It’s not like I didn’t try. While other girls my age read Tiger Beat and copied the styles of the featured starlets, I tried my best to maintain a facade even remotely similar to them. Of course, I failed quite often and quite hard. I still remember the gasps and horrified stares of my classmates when I uttered the blasphemous phrase, “Who’s Fergie?” My ventures into trend-setting never passed in the eyes of my peers. Even my father, usually extremely considerate and loving towards his little girl, once told me, “Angie, if you don’t want people to make fun of you, and you go around wearing that stuff… well…” Cue deep, lips-pressed-together dad-sigh.

Eventually, it occurred to me that no matter how many tank tops I layered, how many Taylor Swift and Hannah Montana CDs I bought, or how much Juicy Tubes lipgloss I glopped on, I would never be like the other girls. And that, my friends, would go down in the family album as baby’s first rebellion. I won’t detail every nuance of my angry rejection of popular culture, but I will admit to committing near-unspeakable atrocities to many an innocent Limited Too catalogue. I felt as if the whole world, down to every last speck of body glitter clinging to the gyrating hips of that week’s teen pop star, hated me, so I hated it right back. And you thought you started your emo phase early.

I remained in my own little counter-culture against all things aughts for a good part of my life. Even when liking things “ironically” became cool, the idea of embracing the years of my youth repulsed me. While others had laughs over the ridiculousness of the 2000s, all I remembered was that horrible sense of otherness that colored my childhood. I couldn’t enjoy the 2000s then, and I couldn’t enjoy them now. That was that, or so it seemed.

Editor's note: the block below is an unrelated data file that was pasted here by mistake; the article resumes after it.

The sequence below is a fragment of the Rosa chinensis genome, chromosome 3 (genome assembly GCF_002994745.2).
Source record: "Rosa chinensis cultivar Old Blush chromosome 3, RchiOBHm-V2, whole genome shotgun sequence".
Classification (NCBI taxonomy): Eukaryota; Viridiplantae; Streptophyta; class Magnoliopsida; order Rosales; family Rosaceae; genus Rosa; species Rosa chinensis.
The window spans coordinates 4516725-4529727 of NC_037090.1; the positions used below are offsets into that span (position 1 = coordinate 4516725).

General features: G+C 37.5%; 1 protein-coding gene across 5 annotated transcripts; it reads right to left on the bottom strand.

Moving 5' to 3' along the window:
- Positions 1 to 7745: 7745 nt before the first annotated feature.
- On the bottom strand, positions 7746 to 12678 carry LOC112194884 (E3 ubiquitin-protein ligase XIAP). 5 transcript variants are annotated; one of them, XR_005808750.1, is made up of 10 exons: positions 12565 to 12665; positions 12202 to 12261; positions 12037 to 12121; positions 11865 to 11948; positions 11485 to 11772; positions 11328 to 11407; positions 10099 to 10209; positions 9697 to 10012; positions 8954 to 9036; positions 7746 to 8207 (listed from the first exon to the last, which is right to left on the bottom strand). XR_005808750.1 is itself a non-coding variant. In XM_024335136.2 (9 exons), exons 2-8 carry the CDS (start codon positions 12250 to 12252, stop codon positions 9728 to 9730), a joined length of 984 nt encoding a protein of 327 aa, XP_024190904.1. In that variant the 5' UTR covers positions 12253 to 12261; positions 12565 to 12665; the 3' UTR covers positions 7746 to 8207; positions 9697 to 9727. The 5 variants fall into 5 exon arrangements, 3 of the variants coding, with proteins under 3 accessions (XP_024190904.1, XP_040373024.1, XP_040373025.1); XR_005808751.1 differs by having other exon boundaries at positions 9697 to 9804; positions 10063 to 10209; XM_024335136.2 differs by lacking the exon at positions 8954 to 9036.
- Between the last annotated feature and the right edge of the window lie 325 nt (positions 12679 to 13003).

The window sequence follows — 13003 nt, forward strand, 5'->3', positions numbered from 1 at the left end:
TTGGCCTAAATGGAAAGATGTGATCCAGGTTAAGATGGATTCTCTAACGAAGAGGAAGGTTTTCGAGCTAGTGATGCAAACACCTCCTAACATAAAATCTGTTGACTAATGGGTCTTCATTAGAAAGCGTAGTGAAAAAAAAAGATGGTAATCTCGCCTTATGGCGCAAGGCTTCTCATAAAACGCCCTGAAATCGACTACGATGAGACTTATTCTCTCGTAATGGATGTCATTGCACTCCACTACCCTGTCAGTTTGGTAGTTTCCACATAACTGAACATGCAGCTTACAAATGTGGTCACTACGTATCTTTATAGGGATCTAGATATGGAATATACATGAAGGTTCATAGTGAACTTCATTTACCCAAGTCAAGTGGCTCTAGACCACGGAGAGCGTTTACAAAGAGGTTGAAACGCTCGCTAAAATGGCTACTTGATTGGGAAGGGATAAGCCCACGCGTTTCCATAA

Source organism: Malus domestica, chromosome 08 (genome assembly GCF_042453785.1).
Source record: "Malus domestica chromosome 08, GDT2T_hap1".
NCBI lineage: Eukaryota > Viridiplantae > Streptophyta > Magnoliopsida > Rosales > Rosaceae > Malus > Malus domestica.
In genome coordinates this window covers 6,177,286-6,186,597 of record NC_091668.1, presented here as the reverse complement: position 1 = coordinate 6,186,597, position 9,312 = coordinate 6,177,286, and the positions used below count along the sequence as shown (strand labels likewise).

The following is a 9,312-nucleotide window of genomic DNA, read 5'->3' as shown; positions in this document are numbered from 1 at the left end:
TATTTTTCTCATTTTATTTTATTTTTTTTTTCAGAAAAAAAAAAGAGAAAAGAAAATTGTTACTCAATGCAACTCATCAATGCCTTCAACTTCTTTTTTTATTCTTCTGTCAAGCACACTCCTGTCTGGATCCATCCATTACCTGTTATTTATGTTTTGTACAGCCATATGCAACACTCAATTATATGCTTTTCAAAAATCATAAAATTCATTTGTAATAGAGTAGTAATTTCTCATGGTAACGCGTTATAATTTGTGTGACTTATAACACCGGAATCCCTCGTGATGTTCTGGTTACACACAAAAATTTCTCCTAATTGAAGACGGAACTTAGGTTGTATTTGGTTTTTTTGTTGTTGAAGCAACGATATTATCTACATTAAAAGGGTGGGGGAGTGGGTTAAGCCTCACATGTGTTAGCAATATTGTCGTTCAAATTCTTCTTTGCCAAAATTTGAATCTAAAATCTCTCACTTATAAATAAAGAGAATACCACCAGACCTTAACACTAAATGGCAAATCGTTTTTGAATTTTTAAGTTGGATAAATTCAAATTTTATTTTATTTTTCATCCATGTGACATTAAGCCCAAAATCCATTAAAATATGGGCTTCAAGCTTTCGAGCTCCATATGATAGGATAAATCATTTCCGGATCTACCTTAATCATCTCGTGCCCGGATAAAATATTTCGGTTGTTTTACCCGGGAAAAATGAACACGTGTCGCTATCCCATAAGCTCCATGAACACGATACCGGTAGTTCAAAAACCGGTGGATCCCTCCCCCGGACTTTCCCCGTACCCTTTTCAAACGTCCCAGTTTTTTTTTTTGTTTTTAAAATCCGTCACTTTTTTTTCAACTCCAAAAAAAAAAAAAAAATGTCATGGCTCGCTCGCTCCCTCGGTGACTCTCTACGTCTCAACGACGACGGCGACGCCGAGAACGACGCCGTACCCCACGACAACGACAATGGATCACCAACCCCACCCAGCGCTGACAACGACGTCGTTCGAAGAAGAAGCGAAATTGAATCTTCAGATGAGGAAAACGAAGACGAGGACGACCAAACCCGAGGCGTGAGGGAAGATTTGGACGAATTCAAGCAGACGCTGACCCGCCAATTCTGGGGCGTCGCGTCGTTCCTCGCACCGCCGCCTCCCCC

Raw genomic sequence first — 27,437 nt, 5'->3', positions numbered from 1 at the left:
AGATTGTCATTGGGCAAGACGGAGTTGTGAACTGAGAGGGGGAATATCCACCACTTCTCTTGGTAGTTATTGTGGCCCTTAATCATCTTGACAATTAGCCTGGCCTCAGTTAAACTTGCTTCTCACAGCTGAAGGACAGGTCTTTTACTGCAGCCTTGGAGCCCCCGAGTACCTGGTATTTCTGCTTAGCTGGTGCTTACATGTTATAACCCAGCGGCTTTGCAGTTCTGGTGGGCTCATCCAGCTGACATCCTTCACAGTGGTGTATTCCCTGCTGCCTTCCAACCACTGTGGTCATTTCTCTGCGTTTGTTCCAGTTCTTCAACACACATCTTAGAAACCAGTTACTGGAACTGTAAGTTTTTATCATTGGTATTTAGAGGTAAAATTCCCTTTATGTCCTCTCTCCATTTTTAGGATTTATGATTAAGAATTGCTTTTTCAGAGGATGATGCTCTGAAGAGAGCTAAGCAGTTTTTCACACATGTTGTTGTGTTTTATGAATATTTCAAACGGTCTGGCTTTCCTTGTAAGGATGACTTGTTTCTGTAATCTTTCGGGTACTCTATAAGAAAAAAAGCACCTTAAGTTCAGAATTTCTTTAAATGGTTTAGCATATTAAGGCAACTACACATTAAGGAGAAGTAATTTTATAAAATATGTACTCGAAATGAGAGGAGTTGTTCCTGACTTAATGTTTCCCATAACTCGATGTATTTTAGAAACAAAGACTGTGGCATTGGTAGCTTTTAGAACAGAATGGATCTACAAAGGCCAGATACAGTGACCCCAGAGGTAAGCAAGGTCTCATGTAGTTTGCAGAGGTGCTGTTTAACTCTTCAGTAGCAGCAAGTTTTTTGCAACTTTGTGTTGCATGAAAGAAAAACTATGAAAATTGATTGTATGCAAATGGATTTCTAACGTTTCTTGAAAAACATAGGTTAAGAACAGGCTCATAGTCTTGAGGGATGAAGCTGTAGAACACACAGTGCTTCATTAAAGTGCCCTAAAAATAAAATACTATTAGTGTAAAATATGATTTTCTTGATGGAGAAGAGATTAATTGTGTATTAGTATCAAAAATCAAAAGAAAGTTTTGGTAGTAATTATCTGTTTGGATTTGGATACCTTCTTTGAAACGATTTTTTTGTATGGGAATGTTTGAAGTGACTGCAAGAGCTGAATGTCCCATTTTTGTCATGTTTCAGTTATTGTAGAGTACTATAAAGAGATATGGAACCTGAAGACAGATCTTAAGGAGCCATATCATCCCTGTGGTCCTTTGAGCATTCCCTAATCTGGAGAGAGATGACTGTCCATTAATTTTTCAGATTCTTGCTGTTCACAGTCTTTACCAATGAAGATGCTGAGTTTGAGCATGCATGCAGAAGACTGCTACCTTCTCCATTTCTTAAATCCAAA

With time, even the most stubborn little punk realizes that constant, violent rejection can get a bit tiresome, especially concerning things that have long passed. I hate to sound like one of those weird, overly optimistic therapists who recommend meditation for everything, but sometimes it’s better to embrace the subject of your pain rather than shunning it time and time again. And that is why I ended up poring over all the aforementioned 2000s-revival articles. That is why I watched Mean Girls all the way through for the first time in my life. That is why I started listening to Britney Spears, reading Harry Potter, making mix CDs, and pinning puka shell necklaces, belly rings, and Fiorucci shirts to my inspiration boards. And yes, I even took a few Myspace-angle duckface pictures of myself. I missed out the first time, okay?

I’m generally skeptical towards the concept of “empowerment.” Maybe I’m justified, maybe I just haven’t experienced it enough yet. However, I do know this: as silly as it may sound, immersing myself in 2000s culture – all the celeb drama, teen trends, and fashion staples in their unabashedly tacky, tawdry glory – empowers me like nothing else. Instead of cringing at the mere mention of the decade, I can now smile and say “Oh my gosh, Justin and Britney’s all-denim red carpet look? Iconic.” Take that, Regina Georges of my elementary school.

The aughts revival makes some squeal with glee and others shake their heads. For me, it goes a whole lot deeper. I never thought I’d view the 2000s as anything more than a difficult, embarrassing time best forgotten. But I took things into my own hands. I took the culture that confused and alienated me and created my own experience. Maybe I can’t relate to that hashtag-throwback feeling others get – so what? I’ve carved out a space for myself and made the 2000s something I can enjoy right here, right now.

As Paris Hilton would say: “That’s hot.”

Drawing by Angeline Stein.

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The year 2000: why the aughts are still hot